Tag Archives: Abortion Support Network

Goodbye Alex Salmond

Alex SalmondThere are two things I will always remember about Alex Salmond, who has just announced that he’s stepping down as leader of the SNP and First Minister of Scotland.

One of them is that on 20th May 2008, as MP for Banff and Buchan, he paid one of his rare visits to the Commons to vote for forcing women who need abortions after 20 weeks to have to leave the UK by making abortion illegal for them to access in the UK.

Most abortions after 20 weeks are either for medical reasons (read personal stories from women in Ireland who were in that situation) or because a young woman delayed getting help out of confusion, ignorance, fear – or sometimes malice on the part of prolife medical personnel: or because it took them so much time to save up the fare from Ireland and the cost of an abortion here.

When asked to explain his position on abortion as an MP by a Banff and Buchan constituent, Alex Salmond wrote back to her on First Minister notepaper to say that abortion was a reserved issue.
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The deaths at Tuam: a voiceless testimony

Tuam Babies unmarked graveThere is an unmarked mass grave in Galway which has become briefly famous by the work of historian Catherine Corless, who spent years tracing the death records of each child whose remains may have been buried there. (You can hear her being interviewed about her work on the mass grave here.)

Timothy Stanley, a Telegraph blogger who converted to Catholicism from the Anglican church, argues that the mass grave is “a human tragedy, not a Catholic one”. At more length, Caroline Farrow, a spokesperson for Catholic Voice, explains that first of all, this wasn’t really so bad, and anyway, everyone except the Catholic Church is probably lying. (I note for the record: the sheer quantity of misinformation and distortion provided by both Stanley and Farrow is quite astonishing.)
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When is an abortion not an abortion?

Twenty years ago the Irish government, in the person of Attorney General Harry Whelehan, sought to take custody of a child made pregnant by rape, because she needed to have an abortion and the Irish government thought it entitled to prevent that: their intention was to force the child to have the rapist’s baby.

This became the “X” case, and on appeal, the Supreme Court of Ireland ruled that the Irish government did not have the right to force a woman through pregnancy/childbirth at the risk of her life – and that risk to her life included her suicide. (Note: edited substantially. I’d misremembered the chronology quite seriously. My apologies.)

Nothing has been done in the twenty years since: the Irish government claims there are no lawful abortions in Ireland, prolifers claim this proves abortion is never medically necessary, and women silently vote with their feet.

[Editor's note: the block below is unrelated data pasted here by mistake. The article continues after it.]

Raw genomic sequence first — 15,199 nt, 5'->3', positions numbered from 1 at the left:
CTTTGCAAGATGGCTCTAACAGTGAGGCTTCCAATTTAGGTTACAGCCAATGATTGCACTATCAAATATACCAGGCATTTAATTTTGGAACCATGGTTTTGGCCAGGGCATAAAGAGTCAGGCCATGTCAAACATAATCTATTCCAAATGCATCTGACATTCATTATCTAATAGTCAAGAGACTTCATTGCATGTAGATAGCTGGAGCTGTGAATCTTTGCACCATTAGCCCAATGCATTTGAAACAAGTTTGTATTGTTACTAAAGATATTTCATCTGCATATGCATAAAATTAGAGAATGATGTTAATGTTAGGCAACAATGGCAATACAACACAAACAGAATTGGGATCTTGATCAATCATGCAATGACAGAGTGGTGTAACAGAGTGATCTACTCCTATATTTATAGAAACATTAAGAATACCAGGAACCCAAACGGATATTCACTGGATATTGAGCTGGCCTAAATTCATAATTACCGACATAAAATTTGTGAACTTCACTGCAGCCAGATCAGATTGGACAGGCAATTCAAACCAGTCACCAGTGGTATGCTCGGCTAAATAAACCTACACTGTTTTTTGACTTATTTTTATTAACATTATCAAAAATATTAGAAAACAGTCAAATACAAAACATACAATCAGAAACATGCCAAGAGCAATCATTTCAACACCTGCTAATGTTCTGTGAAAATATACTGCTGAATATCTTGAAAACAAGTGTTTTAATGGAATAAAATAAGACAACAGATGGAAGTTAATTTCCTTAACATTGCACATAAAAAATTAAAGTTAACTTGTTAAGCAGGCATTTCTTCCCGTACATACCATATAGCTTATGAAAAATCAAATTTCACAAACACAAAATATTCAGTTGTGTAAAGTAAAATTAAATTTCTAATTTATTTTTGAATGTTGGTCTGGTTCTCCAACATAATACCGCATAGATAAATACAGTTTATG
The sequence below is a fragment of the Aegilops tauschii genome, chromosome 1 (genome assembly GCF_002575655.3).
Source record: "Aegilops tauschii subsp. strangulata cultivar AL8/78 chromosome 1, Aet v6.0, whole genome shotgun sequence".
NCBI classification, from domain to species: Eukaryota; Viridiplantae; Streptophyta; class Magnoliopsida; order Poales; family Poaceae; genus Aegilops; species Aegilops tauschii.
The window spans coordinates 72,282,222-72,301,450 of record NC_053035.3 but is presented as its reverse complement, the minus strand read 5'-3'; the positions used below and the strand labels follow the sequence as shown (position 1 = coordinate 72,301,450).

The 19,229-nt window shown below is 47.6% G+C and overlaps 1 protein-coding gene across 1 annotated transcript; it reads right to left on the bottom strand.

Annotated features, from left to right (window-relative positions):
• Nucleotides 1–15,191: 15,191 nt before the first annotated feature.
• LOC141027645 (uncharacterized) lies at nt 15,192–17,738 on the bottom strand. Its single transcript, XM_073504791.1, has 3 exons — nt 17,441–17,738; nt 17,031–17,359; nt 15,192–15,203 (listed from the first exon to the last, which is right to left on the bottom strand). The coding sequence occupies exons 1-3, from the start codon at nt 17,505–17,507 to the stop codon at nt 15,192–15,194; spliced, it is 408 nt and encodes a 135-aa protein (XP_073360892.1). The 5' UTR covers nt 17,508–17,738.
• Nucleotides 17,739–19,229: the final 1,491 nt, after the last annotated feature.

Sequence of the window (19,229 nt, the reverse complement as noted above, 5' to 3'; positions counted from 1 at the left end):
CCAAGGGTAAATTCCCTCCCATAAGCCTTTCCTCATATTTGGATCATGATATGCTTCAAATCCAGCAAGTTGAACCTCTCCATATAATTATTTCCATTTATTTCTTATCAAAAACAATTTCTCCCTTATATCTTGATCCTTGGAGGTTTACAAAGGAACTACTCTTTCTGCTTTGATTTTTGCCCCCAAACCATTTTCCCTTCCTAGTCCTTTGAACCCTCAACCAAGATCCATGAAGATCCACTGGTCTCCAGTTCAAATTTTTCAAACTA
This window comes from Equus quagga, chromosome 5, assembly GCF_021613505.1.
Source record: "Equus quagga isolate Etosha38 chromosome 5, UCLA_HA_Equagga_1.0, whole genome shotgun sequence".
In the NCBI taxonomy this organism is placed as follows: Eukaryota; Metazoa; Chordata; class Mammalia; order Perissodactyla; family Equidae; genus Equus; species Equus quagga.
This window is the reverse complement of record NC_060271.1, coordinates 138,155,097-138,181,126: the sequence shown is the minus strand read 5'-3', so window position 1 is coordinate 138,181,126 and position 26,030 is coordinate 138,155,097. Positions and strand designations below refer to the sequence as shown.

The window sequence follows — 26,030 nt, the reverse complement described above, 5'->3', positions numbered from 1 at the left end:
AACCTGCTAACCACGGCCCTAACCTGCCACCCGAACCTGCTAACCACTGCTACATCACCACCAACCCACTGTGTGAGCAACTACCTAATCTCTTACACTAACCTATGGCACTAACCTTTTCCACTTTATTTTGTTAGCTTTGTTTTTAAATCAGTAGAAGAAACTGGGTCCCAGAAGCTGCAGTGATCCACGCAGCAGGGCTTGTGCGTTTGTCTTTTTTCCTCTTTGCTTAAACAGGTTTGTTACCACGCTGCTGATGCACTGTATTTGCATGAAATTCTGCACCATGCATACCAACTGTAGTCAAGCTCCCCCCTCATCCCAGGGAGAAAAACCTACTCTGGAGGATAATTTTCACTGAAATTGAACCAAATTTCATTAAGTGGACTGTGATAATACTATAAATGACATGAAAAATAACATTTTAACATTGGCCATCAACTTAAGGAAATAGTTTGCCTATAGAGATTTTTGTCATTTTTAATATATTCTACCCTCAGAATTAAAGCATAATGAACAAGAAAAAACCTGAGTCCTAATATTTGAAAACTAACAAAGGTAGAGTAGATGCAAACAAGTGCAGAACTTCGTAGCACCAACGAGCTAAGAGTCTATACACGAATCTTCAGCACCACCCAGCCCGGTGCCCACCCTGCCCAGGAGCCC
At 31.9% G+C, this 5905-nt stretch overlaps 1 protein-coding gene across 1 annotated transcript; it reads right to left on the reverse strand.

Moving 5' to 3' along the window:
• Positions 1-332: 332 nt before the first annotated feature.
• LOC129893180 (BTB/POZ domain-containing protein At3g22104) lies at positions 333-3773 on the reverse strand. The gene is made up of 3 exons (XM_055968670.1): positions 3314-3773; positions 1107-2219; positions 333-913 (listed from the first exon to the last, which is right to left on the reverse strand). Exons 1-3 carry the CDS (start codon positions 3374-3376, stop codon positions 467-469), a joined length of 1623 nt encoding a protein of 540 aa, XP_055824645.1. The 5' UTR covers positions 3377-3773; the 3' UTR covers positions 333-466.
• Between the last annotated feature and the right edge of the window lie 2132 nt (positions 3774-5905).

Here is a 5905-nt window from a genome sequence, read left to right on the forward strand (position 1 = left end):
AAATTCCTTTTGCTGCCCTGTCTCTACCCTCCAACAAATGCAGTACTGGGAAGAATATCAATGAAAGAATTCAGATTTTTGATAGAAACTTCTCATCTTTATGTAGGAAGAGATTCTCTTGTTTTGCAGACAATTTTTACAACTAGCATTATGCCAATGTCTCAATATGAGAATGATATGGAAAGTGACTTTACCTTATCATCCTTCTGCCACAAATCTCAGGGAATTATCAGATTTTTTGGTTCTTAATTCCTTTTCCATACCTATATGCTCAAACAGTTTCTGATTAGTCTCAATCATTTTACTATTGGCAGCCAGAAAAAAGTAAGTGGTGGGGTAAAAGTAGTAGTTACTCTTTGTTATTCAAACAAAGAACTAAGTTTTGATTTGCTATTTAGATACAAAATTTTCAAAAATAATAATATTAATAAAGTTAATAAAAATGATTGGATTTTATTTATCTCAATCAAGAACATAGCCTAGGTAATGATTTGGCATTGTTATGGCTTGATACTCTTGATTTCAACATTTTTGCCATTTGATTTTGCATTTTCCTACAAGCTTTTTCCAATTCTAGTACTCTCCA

The ECHR has ruled:

  • first, anyone may leave their prolife country to have an abortion if they wish and the prolife government is not allowed to prevent them; and,
  • second, that the Irish government must take steps to be sure that a pregnant girl or woman whose life is in danger can have an abortion in Ireland.

The first part the Irish government couldn’t stop, but the second – this the Irish government still refuse to do. Action on X is a campaigning group trying to bring about a change in the law in Ireland. Cardinal Sean Brady, who cares so much for children, is against it.

(There is an agreement that Northern Ireland, while part of the UK, will not pass legislation that would put it significantly out of step with the Republic of Ireland. As I understand it, it’s this agreement that makes it improbable that Northern Ireland will make abortion legal so that women living in NI can have abortions where they live, on the NHS, as they would if they lived in any other part of the UK. Put simply, if abortion was legal in Northern Ireland, women in the Republic of Ireland who needed an abortion would head north to the Six Counties, much cheaper and much less inconvenient for them than going over to London or Liverpool – but also very openly, Northern Ireland would be doing for the women of all Ireland what the Irish Republic will not do for their own citizens – though many think they should.)

how not to be a ‘legitimate’ rape victim:

When I was in eighth grade, a classmate – let’s call her Anna — said that she’d been raped. She told me during lunch at our desks, tipping her chair until it seemed she might fall over. It happened on a rocky lakeshore. The man came off a boat that was anchored nearby and she could hear voices yelling to him in the darkness. She was freezing. When it was over, he threw her jeans in the water and said, “I hope you get pregnant.”

Abortion has been legal in Ireland only on the most tightly-defined grounds, but where it is legal, it is obtainable. Only when an Irish hospital can be absolutely certain that the woman will not survive unless the abortion is performed and the fetus will never be viable.
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This strange thing happens to my city every year

My parents never used to throw anything away. Sometime in 1982 I found an Edinburgh Festival Fringe programme from 1964, tucked into a box with a lot of other theatre trivia, and what startled me wasn’t finding a thing like that from before I was born: it was the size. Obviously meant to double as a wall-planner, the programme had been folded out of an A3 glossy sheet of paper: it was a calendar for the three weeks of the Fringe, which then ran concurrently with the Festival, and every show and venue was listed on it. I mean the whole thing fitted on to one side of A3 paper. Twenty years later, supposing that anyone had wanted to print such a thing, you could not have fitted one day on to a side of A3.